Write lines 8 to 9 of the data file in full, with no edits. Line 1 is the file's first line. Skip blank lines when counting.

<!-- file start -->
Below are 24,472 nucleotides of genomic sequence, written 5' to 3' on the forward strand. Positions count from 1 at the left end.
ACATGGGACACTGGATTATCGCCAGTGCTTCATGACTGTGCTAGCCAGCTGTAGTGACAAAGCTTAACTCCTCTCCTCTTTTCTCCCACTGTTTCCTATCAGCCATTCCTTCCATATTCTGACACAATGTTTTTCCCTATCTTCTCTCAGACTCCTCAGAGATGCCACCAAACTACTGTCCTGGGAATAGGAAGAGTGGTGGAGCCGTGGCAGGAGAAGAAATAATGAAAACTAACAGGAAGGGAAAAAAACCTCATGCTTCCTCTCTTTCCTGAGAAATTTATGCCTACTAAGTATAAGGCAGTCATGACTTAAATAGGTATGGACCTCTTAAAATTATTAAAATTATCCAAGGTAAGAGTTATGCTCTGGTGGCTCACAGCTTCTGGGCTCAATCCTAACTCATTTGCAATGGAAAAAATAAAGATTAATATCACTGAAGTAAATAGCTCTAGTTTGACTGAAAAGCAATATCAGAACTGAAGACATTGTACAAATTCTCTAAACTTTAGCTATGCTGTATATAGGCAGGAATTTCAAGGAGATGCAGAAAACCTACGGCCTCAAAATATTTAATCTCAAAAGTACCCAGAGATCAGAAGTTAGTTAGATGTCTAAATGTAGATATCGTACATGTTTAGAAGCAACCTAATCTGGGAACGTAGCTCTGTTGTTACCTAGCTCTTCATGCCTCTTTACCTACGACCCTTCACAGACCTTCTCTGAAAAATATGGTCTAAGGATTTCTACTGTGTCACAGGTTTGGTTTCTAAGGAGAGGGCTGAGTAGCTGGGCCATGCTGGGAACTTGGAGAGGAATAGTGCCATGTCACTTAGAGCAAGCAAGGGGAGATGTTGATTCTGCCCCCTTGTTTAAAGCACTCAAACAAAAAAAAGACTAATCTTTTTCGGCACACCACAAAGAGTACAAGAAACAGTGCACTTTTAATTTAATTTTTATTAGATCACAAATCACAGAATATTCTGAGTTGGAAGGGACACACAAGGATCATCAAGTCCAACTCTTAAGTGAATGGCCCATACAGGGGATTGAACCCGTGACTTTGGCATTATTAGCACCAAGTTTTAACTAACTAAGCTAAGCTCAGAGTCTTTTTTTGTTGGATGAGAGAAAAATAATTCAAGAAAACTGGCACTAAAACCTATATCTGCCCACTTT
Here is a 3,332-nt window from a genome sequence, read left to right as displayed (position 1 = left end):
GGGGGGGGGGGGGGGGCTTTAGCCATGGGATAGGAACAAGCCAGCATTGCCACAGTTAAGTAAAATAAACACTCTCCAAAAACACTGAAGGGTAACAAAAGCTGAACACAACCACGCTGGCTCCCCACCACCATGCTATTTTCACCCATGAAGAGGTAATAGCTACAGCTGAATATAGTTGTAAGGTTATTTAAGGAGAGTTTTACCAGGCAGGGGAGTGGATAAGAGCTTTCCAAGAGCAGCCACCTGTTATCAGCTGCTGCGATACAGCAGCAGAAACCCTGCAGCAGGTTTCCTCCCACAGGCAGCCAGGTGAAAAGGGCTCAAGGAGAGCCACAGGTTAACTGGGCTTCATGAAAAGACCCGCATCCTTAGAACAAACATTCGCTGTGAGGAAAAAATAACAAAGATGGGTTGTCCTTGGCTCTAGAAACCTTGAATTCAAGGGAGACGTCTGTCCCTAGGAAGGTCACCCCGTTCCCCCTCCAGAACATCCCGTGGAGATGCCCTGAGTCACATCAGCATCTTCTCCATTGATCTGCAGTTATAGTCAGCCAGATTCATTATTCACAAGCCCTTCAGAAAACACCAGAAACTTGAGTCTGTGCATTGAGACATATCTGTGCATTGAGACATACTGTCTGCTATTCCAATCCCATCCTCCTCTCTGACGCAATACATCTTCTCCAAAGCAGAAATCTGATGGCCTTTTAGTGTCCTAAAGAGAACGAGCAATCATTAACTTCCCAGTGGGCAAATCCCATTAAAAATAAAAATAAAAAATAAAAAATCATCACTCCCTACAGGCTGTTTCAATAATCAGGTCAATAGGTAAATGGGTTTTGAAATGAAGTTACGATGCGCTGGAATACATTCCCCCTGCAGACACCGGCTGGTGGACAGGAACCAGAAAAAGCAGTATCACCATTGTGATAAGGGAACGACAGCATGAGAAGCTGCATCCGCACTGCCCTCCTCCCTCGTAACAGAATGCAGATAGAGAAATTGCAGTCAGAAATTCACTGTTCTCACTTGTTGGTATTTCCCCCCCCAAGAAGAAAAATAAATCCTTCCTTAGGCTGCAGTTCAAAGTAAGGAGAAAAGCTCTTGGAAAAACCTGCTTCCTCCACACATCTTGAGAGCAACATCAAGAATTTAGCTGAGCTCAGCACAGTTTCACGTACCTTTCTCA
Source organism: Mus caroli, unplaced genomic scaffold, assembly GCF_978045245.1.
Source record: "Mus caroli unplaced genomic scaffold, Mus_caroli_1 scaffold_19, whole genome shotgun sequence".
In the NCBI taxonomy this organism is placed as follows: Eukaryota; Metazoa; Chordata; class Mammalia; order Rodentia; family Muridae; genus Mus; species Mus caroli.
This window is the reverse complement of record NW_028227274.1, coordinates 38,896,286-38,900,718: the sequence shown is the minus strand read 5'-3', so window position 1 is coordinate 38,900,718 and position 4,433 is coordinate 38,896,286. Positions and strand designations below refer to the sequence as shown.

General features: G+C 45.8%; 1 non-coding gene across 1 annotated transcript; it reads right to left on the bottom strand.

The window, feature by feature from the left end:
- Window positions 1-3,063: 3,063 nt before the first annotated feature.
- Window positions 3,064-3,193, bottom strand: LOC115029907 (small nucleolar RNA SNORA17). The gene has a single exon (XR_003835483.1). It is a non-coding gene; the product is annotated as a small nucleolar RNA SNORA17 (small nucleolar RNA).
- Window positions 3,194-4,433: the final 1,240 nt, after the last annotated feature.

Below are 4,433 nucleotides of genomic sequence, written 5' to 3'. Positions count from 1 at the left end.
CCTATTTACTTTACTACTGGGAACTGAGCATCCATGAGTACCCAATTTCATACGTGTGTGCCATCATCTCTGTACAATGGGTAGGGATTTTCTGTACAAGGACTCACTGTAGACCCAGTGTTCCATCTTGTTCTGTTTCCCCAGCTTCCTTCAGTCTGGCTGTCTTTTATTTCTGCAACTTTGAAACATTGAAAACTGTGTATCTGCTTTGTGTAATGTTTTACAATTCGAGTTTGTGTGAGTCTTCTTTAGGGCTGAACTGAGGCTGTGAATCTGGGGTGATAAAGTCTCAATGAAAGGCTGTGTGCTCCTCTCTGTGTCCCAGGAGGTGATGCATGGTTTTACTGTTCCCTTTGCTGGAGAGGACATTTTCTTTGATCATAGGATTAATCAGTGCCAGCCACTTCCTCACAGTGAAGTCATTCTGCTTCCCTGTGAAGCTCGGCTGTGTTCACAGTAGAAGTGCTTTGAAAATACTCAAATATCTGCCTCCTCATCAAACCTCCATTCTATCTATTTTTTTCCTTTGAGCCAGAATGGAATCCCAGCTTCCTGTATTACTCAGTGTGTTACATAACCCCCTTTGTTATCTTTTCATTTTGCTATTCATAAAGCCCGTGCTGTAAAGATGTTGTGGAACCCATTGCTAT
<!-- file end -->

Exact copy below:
This window is the reverse complement of record NW_028227274.1, coordinates 38,896,286-38,900,718: the sequence shown is the minus strand read 5'-3', so window position 1 is coordinate 38,900,718 and position 4,433 is coordinate 38,896,286. Positions and strand designations below refer to the sequence as shown.

General features: G+C 45.8%; 1 non-coding gene across 1 annotated transcript; it reads right to left on the bottom strand.